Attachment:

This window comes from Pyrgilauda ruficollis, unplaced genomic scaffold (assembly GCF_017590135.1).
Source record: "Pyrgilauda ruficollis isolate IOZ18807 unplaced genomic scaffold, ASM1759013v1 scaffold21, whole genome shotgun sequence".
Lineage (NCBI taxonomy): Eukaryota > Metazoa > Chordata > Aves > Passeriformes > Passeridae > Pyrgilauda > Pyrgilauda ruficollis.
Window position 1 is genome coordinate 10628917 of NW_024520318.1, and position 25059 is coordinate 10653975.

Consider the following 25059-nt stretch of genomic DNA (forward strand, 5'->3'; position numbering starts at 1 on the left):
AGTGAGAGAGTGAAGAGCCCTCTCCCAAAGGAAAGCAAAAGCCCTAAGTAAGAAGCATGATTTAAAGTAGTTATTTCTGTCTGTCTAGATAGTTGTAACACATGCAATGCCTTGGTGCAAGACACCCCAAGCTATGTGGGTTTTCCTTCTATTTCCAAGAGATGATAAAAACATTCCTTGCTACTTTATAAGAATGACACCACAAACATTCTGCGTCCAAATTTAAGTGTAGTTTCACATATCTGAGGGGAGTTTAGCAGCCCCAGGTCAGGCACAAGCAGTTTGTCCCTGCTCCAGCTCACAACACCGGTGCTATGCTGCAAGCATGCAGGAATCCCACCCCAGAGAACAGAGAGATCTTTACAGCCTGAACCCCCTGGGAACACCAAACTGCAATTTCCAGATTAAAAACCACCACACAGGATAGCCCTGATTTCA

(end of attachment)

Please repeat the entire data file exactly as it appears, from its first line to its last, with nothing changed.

This window comes from Pyrgilauda ruficollis, unplaced genomic scaffold (assembly GCF_017590135.1).
Source record: "Pyrgilauda ruficollis isolate IOZ18807 unplaced genomic scaffold, ASM1759013v1 scaffold21, whole genome shotgun sequence".
Lineage (NCBI taxonomy): Eukaryota > Metazoa > Chordata > Aves > Passeriformes > Passeridae > Pyrgilauda > Pyrgilauda ruficollis.
Window position 1 is genome coordinate 10628917 of NW_024520318.1, and position 25059 is coordinate 10653975.

Consider the following 25059-nt stretch of genomic DNA (forward strand, 5'->3'; position numbering starts at 1 on the left):
AGTGAGAGAGTGAAGAGCCCTCTCCCAAAGGAAAGCAAAAGCCCTAAGTAAGAAGCATGATTTAAAGTAGTTATTTCTGTCTGTCTAGATAGTTGTAACACATGCAATGCCTTGGTGCAAGACACCCCAAGCTATGTGGGTTTTCCTTCTATTTCCAAGAGATGATAAAAACATTCCTTGCTACTTTATAAGAATGACACCACAAACATTCTGCGTCCAAATTTAAGTGTAGTTTCACATATCTGAGGGGAGTTTAGCAGCCCCAGGTCAGGCACAAGCAGTTTGTCCCTGCTCCAGCTCACAACACCGGTGCTATGCTGCAAGCATGCAGGAATCCCACCCCAGAGAACAGAGAGATCTTTACAGCCTGAACCCCCTGGGAACACCAAACTGCAATTTCCAGATTAAAAACCACCACACAGGATAGCCCTGATTTCA